Clare is back in her second undercover assignment, playing poker on the Canadian tour. Someone is cheating at cards, and The Dealer, as he or she calls him or herself, wants to be in control of the tables, all of them. Poker players are getting strangled, and after the last undercover agent is killed, Clare is put in the game as a trust-fund princess, eager to show daddy poker can be gainful employment. But blingy sweatpants, $200 sunglasses, and hot pink everything is not exactly Clare’s style. She’s much more comfortable with greasy hands and repairing her bike than shopping and wearing heels. Can she jump into the role while still maintaining who she is and manage to find out why these players are being dealt such bad hands?
First of all, may I just say I think this is a brilliant cover? I love the retro look of it, but also, look at all the detail. Love. It. Death Plays Poker is a sequel to Dead Politicians Society, which I reviewed at the start of the year. In that book, Clare sort of stumbles around and somehow manages to pinpoint the killer. She’s learned a bit at the start of this book but not much.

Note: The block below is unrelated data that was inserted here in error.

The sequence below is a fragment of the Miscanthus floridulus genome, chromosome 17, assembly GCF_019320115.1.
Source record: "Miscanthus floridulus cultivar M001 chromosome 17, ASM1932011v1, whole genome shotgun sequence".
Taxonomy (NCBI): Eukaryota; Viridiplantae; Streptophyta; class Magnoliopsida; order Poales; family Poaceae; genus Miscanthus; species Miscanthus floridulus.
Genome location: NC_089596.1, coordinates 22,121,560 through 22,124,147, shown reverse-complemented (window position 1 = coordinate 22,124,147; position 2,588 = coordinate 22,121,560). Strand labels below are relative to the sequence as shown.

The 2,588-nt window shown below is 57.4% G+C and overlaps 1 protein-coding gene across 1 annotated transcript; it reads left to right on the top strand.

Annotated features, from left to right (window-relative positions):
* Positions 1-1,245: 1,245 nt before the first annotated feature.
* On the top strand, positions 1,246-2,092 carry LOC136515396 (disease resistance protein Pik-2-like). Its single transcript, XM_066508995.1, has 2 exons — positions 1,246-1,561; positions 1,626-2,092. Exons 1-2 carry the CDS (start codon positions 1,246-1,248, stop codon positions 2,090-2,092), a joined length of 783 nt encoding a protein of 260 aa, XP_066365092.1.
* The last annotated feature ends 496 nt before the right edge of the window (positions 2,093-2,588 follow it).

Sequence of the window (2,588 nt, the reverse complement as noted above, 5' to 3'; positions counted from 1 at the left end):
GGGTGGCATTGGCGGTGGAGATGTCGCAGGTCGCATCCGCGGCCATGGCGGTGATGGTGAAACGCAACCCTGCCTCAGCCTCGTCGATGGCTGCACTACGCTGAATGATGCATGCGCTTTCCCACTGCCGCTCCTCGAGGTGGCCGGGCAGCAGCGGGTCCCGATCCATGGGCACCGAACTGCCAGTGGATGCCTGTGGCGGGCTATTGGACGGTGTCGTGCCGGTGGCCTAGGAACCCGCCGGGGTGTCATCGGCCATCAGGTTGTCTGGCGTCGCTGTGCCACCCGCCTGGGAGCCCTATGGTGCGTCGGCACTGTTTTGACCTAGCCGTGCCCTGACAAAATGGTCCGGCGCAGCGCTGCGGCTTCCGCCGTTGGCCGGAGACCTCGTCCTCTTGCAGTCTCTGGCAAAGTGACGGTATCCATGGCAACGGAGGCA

In this installment, she’s belligerent and defiant toward her handler, when she claims to want to be so great at her job. Plus, she makes such rookie mistakes that I began to get irritated with her, until I remember she’s very young, early 20s in fact. She gets emotionally involved quickly, though she appears rough and tumble, and she’s very much in need of a handler who can instruct without preaching.
The other characters are straight off World Poker Tour, those interminable shows on ESPN, and I loved Spano’s depiction of the “tells” and theatrics that go into the poker persona. These people spend a good bit of time with one another at the tables and on tour. In a sense, Spano presents them as family, albeit an incestuous, extremely volatile one. It isn’t such a leap, then, to watch them play stop after stop even after a murder is committed. The game is an unforgiving matriarch, bringing them all back to face each other again and again.
This is a great rainy-day read, not too scary, but it’s no Agatha Raisin either. Clare can hold her own and reminds me a bit of Lily Bard, Charlaine Harris’s hard-ass creation.